On Monday Sept. 18th, 2017, after six years of struggle against all odds, we started planting vines in our Jardín Altamira estate. Turning a wild piece of land into a vineyard is no easy task, and its completion has required the utmost dedication of all the Altos Las Hormigas team.
One of the leaders in this major task has been our viticulturist, Juan José Borgnia, “Juanjo” for friends and family. We have asked Juanjo to tell us first-hand about his experience planting vines in one of the finest spots of the Uco Valley, Mendoza.
Juanjo, have you ever planted a vineyard?
I am 29 and this is my first experience planting a vineyard. The best part of this challenge is that Jardin Altamira will be like no other vineyard in Argentina; we actually believe that it will be the best vineyard of Argentina. It is a unique concept where terroir viticulture merges with the natural bio-diversity of the area.
What were the key steps to prepare the planting?
The first step was a study of the soil units, using an electro-conductivity mapping method. This tool helps identifying areas with similar soil characters. We completed this study with a visual analysis of more than 50 soil pits across the estate, using Pedro Parra classification method.
This study allowed us to create the terroir map of the estate, separating the different soil units and providing us the guidance to select the best parcels for vineyard planting, and leaving the less suited areas untouched. This is the first project in Argentina where 35% of the estate was left with its native flora, mingled in between vineyard. These plots will work as biological corridors across the estate.
Our goal was to overcome the pattern of monoculture, an industrial-productive concept, aimed at maximizing fruit quantity and soil usage, which widely dominates Argentine and New World viticultures. We prepared the project of the vineyard lots (22 in total, ranging from 3.8 to less than 1 Ha each), we set up the vineyard trellis structures and we installed the drip irrigation system, crucial for the life of our plants!
The different soil units will receive each a custom tailored irrigation and farming regime, according to its structure, drainage and water retention potential. This allows the development of a healthy and deep root system, the crucial feature of a great vineyard.
Juanjo also explains that the chosen training system for the vines was the high espalier with mobile wires, since it is the most used system when it comes to producing high quality grapes. Some of its advantages are: it benefits the growth of the leaves, very important in sunny areas as Mendoza; it allows good exposure to light and aeration and it facilitates canopy management.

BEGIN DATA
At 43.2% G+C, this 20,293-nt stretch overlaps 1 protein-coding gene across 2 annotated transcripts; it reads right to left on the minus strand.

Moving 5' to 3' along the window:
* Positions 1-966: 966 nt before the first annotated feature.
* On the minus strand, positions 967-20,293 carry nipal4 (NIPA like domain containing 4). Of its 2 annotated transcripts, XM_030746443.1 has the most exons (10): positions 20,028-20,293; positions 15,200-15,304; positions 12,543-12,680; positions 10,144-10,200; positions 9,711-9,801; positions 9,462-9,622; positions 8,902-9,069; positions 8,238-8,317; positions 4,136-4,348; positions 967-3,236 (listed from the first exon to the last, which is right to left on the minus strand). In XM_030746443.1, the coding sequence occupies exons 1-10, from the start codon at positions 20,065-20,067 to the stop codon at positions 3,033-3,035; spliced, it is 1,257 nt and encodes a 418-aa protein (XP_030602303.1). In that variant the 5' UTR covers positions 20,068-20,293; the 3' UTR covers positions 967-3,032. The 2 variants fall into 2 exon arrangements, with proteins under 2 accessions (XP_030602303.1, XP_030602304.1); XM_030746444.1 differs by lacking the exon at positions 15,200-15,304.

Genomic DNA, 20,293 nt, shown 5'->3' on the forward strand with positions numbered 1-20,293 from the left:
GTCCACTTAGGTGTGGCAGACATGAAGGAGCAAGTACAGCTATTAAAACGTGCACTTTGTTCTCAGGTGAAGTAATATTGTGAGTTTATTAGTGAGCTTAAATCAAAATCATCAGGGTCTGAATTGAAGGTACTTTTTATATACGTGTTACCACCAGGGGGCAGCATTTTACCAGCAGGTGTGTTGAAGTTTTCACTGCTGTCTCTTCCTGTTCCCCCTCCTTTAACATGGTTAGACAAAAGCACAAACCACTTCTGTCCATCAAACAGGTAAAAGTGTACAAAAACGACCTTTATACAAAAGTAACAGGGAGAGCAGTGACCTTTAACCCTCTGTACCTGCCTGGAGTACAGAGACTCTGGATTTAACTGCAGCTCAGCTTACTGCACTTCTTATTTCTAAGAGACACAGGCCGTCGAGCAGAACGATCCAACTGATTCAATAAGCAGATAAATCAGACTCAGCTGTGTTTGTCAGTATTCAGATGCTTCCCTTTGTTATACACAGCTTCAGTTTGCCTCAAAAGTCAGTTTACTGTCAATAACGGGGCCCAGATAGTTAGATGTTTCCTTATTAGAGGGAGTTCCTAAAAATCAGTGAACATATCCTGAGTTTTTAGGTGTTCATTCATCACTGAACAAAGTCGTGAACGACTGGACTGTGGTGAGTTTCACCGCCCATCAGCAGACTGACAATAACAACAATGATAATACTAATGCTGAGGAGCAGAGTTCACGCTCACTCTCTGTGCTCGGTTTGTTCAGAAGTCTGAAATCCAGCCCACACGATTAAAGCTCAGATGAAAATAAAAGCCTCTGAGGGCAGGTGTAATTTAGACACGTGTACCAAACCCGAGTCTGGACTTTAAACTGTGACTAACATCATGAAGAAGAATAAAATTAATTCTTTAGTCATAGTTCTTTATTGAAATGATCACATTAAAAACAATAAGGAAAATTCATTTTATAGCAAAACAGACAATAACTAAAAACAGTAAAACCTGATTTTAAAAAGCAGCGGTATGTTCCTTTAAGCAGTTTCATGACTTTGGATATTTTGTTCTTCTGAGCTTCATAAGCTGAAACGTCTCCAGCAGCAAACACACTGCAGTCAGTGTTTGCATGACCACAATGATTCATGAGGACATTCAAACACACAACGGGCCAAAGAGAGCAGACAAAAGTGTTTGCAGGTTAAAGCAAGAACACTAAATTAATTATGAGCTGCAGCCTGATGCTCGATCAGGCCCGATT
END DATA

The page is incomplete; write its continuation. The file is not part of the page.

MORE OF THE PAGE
How was weather during planting?
We had a complete set of… challenges. We suffered with a strong Zonda wind (dry wind from the Andes) when the first sprouts were appearing, which was followed by a frost that caused major damage in the region. And as the baby vines were beginning to recover from all this, there was a hail storm that actually made us fear the worst!
However, we did not get too many hot days –as we may have expected for a typical Mendoza Spring time- and the plants are growing healthily.
Which were the main challenges you found?
Uff! I believe the main “challenge” was Altamira itself. The huge stones that mark this area gave us quite a few headaches, from the very beginning when we were preparing the soil.
Jardín Altamira’s planting lasted 12 weeks, finishing on December 13th, 2017. From now on it is important to keep a balanced humidity level in the soil to avoid vine dehydration. The management of the irrigation system is now critical, and more so considering Mendoza dry climate. It will also be crucial to keep weeds away from the baby vines, since the two species compete for water and light. Last but not least, we must organically protect the vines from diseases and plagues, particularly the Ants that we know so well can cause great damage to the buds and leaves.
Juanjo says that as the little buds start to grow, we will have to choose the best two or three in each plant, eliminating the others. Doing so, the vine’s nutrients will concentrate in the chosen buds and we will have a strong plant development by the end of the season. During winter (June to September in Argentina), we will be pruning these vines for the first time.
After such a demanding job… What personal experience has this planting given you? Which is the biggest satisfaction you got?
It took a lot of time (and huge amount of car mileage driving from Mendoza and back), but it is so fulfilling to see such a visionary project become real, thanks to the efforts of a team that believed in it from the start. I am grateful to be able to do what I love, in a company that is 100% uncompromising and quality driven. Now it is time to keep up the good work, dreaming of the day when this vineyard will produce the best wines of Argentina!!!